What do Darth Vader (Star Wars), the Joker (Batman), and Hannibal Lecter (Silence of the Lambs) have in common? They are famous villains in popular culture. But what makes them a villain? The villain may have many of the same characteristics as the protagonist, but they are believed to be misdirected. In many cases, pain patients and providers are made out to come across the same way. The patient–provider relationship is a key mediator between perceived helpfulness and patient satisfaction in pain management. The patient’s trust in their provider contributes to fulfillment and improved outcomes. Patients are also less likely to seek additional pain treatment if they feel their pain has been adequately addressed by their provider. In addition, we understand that pain and opioid management are communicative activities and this communication is sometimes challenging. Research has shown that patient–provider communication is central specifically in the opioid tapering process. Effective communication is one of the most important life skills, and, as providers, we don't usually put a lot of effort into this skill set or receive any training. It is important, therefore, for providers to improve these skills through communication training. During this course, the speaker will lead providers through a series of interactive techniques adapted from a client-centered approach, using motivational interviewing principles.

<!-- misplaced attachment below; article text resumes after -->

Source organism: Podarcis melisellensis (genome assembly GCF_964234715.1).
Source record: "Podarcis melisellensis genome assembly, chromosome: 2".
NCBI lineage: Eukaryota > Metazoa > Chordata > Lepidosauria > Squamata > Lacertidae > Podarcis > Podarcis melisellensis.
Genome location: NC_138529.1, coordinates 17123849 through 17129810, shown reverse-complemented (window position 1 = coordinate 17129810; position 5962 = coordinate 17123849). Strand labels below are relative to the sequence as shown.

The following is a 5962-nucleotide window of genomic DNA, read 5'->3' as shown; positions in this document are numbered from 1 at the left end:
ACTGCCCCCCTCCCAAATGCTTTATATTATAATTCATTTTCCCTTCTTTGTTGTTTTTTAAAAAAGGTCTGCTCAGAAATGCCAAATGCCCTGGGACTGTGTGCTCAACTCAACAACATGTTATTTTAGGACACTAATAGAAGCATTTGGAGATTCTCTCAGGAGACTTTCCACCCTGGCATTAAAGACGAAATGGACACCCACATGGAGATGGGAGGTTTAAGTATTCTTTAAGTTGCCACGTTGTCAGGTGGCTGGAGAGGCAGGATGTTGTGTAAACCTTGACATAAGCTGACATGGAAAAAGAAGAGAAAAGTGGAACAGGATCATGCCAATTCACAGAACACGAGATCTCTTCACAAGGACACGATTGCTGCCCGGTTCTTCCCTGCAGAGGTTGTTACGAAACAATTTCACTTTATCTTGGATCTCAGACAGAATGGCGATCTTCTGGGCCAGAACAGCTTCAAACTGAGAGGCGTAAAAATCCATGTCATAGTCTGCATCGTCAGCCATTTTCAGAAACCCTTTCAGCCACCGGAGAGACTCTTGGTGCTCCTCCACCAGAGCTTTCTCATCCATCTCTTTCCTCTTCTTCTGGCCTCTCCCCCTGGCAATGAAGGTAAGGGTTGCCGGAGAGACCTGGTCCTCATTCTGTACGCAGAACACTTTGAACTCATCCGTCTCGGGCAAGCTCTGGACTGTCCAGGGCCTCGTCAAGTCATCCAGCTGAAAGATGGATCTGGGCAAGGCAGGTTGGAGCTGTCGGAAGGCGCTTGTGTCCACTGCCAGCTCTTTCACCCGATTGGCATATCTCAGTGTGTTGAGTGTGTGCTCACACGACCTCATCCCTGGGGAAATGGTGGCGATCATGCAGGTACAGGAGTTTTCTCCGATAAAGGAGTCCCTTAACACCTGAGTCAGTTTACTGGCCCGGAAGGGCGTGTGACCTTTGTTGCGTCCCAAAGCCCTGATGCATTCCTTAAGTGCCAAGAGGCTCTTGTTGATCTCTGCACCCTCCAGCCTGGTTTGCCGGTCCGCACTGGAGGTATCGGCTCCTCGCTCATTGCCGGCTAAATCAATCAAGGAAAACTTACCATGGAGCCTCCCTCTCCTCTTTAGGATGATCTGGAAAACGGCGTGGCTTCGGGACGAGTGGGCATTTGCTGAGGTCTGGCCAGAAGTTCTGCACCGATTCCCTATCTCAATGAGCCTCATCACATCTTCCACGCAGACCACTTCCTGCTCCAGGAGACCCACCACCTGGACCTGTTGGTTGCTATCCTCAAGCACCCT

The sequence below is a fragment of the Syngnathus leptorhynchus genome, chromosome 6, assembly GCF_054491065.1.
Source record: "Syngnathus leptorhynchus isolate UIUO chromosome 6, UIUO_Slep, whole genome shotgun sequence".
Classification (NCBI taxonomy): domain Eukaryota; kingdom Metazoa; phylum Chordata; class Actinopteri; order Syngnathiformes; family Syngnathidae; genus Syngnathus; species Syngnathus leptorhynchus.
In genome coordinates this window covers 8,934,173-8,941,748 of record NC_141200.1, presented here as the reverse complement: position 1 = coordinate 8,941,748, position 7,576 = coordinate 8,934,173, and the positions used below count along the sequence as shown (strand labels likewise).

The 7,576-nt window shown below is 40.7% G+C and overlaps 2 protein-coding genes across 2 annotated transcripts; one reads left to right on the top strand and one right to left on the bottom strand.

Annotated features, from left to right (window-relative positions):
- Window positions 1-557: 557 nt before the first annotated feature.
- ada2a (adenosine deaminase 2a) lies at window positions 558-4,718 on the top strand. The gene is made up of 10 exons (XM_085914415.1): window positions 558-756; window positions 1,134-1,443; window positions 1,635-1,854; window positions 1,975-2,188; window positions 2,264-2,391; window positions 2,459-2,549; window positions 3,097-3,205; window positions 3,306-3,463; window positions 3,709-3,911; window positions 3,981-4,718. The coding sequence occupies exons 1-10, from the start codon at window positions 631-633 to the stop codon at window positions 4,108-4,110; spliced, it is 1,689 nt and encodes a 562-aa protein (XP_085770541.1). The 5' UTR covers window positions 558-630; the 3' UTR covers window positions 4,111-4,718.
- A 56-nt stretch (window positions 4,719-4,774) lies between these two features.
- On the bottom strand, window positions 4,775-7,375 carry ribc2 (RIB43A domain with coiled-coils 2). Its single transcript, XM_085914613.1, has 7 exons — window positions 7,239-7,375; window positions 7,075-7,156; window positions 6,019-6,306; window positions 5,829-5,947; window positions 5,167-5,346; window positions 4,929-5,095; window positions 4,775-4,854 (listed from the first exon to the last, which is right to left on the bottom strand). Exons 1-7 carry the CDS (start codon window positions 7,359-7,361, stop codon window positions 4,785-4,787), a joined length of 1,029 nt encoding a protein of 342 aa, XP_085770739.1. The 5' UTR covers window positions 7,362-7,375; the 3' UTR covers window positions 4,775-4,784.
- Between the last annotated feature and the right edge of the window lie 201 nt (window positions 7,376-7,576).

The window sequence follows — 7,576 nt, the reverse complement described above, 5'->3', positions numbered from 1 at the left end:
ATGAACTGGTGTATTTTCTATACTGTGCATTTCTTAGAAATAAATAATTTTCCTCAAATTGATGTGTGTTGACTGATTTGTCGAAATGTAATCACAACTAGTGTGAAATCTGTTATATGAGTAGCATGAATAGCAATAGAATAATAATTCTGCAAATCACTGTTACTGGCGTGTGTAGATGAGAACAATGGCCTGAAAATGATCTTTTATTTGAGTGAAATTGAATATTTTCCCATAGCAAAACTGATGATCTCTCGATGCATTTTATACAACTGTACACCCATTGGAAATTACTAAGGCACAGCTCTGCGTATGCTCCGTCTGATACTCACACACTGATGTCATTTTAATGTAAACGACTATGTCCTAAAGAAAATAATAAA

Describe the challenges faced in this therapeutic relationship in the pain management setting, specifically around opioid tapering
Discuss how effective communication leads to rewarding relationships and its effect on pain outcome
Identify ways to improve communication in the opioid tapering process